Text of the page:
Thursday, October 8, 2009
I finally cooked a recipe from 660 Curries by Raghavan Iyer and it was delicious. I've decided to cook my way through the book over the next year -- 365 days, 660 curries. Just kidding, but I've been wanting to write that since seeing Julie and Julia.
Started with a very simple chicken curry with tomato and coconut milk. It was quick and easy and perfect for a week night. You just sautee some red onion, garlic and ginger, then sear the 1-inch cubes of chicken breast with curry mix, add the coconut milk and simmer till cubes are done (only a few minutes), remove the chicken and thicken the sauce, add tomato and cilantro, pour sauce over the chicken and serve.
I was going to grind the Madras curry powder myself from the component spices (coriander seeds, cumin seeds, mustard seeds, cloves, fenugreek seeds, black peppercorns, thai chiles, and turmeric) but Wholefoods didn't have either whole fenugreek seeds or thai chiles so I just used some of the packaged curry powders on my shelf. Obviously, though, the real secret to this cuisine is to grind the spices fresh and I will just have to improve my sourcing for ingredients.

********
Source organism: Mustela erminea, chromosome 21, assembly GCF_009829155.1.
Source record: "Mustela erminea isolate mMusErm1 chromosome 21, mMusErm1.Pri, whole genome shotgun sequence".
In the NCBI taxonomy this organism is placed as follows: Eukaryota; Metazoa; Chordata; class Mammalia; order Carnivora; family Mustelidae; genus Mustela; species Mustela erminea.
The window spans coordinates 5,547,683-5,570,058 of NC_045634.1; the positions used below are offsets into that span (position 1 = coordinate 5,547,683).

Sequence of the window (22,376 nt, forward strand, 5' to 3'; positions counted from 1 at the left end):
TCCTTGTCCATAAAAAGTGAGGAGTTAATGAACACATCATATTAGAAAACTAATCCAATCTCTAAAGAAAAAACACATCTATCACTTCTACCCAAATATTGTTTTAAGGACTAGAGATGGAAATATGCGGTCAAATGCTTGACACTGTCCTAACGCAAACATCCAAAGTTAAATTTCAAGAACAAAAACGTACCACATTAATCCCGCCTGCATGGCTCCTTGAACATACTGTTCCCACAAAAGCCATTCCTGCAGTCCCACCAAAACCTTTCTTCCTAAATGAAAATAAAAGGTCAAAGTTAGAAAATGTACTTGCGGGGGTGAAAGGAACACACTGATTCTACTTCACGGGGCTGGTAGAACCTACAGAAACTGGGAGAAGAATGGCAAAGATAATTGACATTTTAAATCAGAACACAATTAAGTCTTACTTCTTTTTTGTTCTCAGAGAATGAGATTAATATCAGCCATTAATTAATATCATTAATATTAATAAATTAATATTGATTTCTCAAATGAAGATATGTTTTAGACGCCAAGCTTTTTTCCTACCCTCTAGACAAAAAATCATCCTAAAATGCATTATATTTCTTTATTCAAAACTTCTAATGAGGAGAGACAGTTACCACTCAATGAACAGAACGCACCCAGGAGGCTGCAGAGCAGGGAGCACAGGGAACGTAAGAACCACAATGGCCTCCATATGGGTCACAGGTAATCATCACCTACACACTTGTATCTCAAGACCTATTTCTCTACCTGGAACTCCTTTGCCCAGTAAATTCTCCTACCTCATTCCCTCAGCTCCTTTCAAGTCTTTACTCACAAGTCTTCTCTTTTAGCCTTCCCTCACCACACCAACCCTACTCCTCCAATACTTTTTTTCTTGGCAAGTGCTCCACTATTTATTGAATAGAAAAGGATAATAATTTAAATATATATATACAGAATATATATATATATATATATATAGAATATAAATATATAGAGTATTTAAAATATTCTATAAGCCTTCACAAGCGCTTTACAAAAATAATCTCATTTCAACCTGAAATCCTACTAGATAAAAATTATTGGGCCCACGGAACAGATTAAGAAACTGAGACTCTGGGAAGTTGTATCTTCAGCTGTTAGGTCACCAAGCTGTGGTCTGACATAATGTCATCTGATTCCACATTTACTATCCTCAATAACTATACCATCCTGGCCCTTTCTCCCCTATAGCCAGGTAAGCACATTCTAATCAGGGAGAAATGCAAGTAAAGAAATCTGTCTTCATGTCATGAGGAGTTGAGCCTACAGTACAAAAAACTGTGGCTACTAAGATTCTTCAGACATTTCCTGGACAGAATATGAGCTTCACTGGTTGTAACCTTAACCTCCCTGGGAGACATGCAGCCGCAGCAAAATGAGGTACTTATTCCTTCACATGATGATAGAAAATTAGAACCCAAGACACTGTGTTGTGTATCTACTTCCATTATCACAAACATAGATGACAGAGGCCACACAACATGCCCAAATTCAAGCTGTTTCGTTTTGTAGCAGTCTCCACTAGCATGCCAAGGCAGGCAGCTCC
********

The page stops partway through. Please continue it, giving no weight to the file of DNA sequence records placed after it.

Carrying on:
I bought this book some time ago after reading about Iyer being International Association of Culinary Professionals Teacher of the Year. I have other Indian cookbooks, including a couple of the classics by Madhur Jaffrey, and I like Indian cuisine, but I've found the undertaking daunting. This book seems to me to make Indian cooking accessible in the way Julia Child did for French cooking.
Curry of course refers not primarily to the powder or the sauce in a dish -- though that is the way most Americans would define it -- but to the dish itself. The frontispiece of the book defines it this way: "Any dish that consists of either meat, fish, poultry, legumes, vegetables, or fruits, simmered in or covered with a sauce, gravy or other liquid that is redolent with any number of freshly ground and very fragrant spices and/or herbs."
It was a revelation to me the first time I went to Indique how the spices could burst with flavor when freshly ground. In the meantime, my favorite area Indian restaurant is Passages to India in Bethesda, where again that freshness is paramount.